FDA bans powdered medical gloves


Effective January 18, 2017, the federal Food and Drug Administration (FDA) placed a ban on powdered patient examination gloves, powdered surgical gloves, and also on powder for lubricating a surgeon’s gloves. The FDA ban also applies to veterinary use such as veterinary clinical care and animal surgery centers. Powder is sometimes added to gloves to help make it easier to put them on and take them off.  The FDA has determined that the benefits of using powder are minimal compared to the health risks the substance poses to patients and health care workers.Disposable-latex-surgical-glove-vinyl-glove-medical.jpg

The FDA ban is based on findings of the risks from exposure to the powder. The level and types of risk presented by powdered gloves varies depending on the type of glove and on how the gloves are used. For example, glove powder dispersed into air from natural rubber latex gloves can carry proteins that may cause respiratory allergic reactions. Powdered synthetic (such as nitrile) gloves do not present the risk of allergic reactions. However, they are associated with health risks, including severe airway inflammation, wound inflammation, and post-surgical adhesions, which are bands of fibrous scar tissue that form between internal organs and tissues. These health risks have been attributed to the use of glove powder with all types of gloves.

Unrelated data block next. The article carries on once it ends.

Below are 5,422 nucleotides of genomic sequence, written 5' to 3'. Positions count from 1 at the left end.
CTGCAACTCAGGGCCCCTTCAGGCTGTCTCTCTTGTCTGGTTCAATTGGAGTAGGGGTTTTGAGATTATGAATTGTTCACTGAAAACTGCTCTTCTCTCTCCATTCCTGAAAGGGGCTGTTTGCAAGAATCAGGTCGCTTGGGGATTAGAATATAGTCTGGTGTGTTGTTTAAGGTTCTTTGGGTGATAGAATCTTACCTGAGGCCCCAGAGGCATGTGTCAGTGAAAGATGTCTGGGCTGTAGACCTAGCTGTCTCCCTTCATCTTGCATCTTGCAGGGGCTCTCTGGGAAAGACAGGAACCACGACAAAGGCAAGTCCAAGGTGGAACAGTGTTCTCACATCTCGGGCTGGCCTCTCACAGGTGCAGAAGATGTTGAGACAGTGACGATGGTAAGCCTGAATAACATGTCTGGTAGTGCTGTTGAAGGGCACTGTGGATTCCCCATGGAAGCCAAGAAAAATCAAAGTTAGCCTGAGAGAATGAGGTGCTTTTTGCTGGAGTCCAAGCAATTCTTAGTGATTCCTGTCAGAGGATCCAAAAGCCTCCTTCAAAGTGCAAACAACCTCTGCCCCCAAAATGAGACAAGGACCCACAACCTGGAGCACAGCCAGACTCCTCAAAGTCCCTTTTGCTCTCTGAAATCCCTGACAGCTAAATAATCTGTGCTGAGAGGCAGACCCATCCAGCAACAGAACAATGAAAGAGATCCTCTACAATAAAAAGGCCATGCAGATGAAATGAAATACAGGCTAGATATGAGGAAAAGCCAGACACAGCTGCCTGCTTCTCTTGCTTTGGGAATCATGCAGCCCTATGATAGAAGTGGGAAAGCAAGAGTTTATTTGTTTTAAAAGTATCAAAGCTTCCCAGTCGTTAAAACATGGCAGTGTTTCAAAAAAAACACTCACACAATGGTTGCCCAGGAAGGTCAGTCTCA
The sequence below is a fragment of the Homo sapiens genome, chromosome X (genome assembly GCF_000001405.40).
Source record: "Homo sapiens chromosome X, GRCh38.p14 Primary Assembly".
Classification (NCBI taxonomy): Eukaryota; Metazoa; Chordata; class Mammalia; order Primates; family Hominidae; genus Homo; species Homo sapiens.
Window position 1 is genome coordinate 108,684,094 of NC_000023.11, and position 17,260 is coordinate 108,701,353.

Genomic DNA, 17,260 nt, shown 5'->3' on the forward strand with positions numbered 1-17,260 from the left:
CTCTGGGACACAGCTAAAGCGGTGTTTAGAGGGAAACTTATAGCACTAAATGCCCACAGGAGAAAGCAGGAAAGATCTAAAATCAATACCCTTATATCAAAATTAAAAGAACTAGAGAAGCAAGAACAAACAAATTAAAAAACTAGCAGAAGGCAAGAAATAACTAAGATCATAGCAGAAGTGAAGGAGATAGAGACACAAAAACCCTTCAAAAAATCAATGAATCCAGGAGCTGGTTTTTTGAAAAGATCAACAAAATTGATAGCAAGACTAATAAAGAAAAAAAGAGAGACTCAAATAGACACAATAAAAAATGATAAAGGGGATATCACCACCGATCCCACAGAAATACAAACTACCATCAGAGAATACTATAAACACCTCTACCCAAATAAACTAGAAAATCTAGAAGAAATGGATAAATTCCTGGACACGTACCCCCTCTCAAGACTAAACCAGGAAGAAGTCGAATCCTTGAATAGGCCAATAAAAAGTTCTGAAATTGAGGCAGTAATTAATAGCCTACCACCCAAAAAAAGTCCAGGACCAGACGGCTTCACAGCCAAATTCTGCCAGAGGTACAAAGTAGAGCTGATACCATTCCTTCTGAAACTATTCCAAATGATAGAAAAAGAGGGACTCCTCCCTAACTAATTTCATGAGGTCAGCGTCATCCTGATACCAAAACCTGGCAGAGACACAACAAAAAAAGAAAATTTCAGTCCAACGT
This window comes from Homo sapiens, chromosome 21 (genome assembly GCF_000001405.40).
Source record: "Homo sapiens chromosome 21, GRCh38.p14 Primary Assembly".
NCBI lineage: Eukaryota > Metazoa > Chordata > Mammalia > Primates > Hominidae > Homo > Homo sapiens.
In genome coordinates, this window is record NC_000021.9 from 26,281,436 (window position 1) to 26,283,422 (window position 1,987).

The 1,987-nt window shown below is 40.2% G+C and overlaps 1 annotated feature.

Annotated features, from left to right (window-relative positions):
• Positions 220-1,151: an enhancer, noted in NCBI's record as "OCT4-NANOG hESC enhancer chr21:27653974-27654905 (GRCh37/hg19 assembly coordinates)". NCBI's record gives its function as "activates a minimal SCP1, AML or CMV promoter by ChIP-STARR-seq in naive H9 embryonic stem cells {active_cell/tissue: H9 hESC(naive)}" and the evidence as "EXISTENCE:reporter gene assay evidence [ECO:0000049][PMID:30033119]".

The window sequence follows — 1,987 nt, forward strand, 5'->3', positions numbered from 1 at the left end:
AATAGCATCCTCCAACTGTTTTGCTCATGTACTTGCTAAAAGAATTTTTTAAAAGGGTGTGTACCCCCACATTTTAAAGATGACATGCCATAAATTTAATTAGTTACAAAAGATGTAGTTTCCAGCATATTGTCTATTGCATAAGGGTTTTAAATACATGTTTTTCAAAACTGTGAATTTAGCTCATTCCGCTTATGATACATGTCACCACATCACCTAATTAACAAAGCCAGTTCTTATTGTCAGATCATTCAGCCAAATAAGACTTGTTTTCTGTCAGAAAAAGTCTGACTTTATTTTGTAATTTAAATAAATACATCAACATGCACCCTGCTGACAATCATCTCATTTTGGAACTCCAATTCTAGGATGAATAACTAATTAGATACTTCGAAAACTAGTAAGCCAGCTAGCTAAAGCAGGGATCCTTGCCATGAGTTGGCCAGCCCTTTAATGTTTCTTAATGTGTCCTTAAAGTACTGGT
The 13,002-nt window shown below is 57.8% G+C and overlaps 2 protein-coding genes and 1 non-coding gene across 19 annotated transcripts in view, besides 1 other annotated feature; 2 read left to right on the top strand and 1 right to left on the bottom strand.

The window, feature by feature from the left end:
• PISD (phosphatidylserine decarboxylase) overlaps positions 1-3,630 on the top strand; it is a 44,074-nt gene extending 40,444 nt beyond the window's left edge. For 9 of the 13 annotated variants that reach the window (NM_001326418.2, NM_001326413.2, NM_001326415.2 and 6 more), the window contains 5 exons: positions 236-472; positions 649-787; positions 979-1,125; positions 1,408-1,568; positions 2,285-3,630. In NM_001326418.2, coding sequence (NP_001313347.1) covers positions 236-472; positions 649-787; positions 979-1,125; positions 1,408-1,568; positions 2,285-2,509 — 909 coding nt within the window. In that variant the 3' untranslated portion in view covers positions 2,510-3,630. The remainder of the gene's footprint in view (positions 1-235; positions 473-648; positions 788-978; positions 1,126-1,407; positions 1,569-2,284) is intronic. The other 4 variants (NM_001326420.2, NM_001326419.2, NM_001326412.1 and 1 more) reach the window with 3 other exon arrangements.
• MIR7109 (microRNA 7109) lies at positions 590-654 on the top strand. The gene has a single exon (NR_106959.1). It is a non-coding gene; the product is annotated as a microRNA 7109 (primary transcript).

Some major distributors of gloves such as Fisher Scientific have decided to no longer carry any powder-containing gloves. Although the ban does not extend to non-clinical settings such as laboratories, EH&S strongly encourages University departments to replace all powdered gloves with non-powder gloves due to the elevated health risks.  If you have any questions or need assistance with glove selection, contact an EH&S occupational health and safety specialist at 206.543.7388.